Thursday, February 11, 2010
When I returned to Brazil to live in Fortaleza, I was delighted to discover that umbu is popular in this part of the country too. And at the moment, we're right in the middle of umbu season with vendors offering the fruit from their carts throughout the city. Here, in contrast to Salvador, you often see yellow umbus, which are more mature, less acidic and sweeter. Yet, no less delicious.
When I bought a small bagful of umbus yesterday, I knew I had my blog topic for today. Tracking down this fruit, and learning about where it's grown, what it's called in other parts of the world, and what it's uses are. So here I sit at the computer, researching the umbu, with a bowl of them at my side for inspiration.
Spondias tuberosa) is native to northeastern Brazil, where Fortaleza is located. It does not grow near the coast, however. Instead its native habitat is the harsh, dry semi-desert of the interior of Brazil's Northeast, called the Sertão. This region is one of the poorest and driest in Brazil, and life is hard there. The umbu is one of the few fruits that flourish in this difficult environment, and historically has been extremely important in the diet of the region's inhabitants. The umbu is most commonly eaten fresh, but can be preserved by making jams, jellies, syrups, and pastes (semi-dried pulp, similar to North American "fruit leathers.")
Interestingly, the umbu and the mango are both members of the same botanical family, the Anacardiaceae. (Cashews, poison ivy, smoke trees, and pistachios are "in the family" too.) For those in the know, this leads to jokes about the family having rich cousins (mangoes) and poor cousins (the humble umbu).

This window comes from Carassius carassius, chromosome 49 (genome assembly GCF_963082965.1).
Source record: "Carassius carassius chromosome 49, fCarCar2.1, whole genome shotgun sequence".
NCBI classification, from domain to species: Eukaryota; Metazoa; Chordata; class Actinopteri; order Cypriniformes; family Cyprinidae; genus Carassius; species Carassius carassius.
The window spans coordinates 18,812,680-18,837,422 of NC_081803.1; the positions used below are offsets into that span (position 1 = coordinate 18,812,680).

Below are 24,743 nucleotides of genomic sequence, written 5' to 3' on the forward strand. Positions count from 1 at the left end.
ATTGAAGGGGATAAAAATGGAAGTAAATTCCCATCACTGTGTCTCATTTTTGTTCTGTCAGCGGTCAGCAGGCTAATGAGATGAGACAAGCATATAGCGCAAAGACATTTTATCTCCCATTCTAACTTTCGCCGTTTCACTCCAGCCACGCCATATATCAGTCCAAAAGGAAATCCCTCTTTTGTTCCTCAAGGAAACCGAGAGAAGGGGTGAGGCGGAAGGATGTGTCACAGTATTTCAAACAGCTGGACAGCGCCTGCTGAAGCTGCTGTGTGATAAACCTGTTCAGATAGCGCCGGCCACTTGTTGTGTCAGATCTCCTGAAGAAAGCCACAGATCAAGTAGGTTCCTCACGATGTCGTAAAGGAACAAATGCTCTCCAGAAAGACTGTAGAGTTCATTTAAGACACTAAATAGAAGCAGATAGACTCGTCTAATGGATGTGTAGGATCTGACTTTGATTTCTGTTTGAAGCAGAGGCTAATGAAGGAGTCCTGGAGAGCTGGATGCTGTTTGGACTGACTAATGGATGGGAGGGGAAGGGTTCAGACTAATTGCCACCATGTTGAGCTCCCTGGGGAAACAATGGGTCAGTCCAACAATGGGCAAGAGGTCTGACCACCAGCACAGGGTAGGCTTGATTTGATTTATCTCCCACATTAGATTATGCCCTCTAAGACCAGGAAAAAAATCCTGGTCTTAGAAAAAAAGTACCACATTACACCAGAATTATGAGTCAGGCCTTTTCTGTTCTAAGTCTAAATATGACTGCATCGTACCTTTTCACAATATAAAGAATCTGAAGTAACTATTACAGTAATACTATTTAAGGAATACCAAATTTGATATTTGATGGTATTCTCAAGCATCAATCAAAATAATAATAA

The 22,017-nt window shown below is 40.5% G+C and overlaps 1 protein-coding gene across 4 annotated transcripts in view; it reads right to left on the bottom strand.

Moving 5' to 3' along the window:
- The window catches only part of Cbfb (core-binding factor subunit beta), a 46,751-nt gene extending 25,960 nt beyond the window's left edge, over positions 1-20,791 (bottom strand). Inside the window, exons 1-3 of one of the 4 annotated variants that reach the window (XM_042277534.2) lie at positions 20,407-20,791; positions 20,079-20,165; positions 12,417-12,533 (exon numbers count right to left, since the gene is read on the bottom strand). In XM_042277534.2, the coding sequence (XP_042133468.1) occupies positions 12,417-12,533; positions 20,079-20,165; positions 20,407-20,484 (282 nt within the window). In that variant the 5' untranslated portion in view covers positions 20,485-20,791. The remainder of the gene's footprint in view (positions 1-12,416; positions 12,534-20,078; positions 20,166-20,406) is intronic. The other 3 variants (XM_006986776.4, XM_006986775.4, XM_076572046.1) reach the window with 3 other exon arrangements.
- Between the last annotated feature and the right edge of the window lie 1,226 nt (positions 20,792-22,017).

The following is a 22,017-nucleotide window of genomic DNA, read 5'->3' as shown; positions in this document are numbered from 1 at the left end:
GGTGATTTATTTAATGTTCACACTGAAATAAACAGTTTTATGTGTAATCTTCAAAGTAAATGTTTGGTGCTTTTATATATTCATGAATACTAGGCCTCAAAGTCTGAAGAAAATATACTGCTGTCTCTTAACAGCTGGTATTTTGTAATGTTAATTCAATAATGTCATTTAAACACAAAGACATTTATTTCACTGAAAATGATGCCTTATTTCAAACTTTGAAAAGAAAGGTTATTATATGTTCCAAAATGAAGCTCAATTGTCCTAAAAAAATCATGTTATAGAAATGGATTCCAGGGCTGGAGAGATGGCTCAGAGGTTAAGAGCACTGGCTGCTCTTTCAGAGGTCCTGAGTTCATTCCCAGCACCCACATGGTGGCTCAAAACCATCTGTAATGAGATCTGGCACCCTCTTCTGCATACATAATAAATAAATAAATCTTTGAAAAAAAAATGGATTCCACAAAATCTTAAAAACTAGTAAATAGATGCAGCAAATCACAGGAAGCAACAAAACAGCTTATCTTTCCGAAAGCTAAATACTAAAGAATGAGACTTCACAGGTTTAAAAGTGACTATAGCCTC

Until recently, little attention was paid to the economic potential of this fruit, and the market was limited to fresh fruit and was very local. The umbu was very little known outside its home region - even in the large cities of southern Brazil, like Rio de Janeiro or Porto Alegre, it has never been common. In the last few years, however, the cause of the umbu has been taken up by a number of government agricultural initiative projects, and the international Slow Food movement has added umbu to its Ark of Taste program, in which an umbu presidium has been established to ensure the quality of umbu production and to raise the profile of the umbu in domestic Brazilian and international markets. It appears this humble little fruit has some powerful protectors.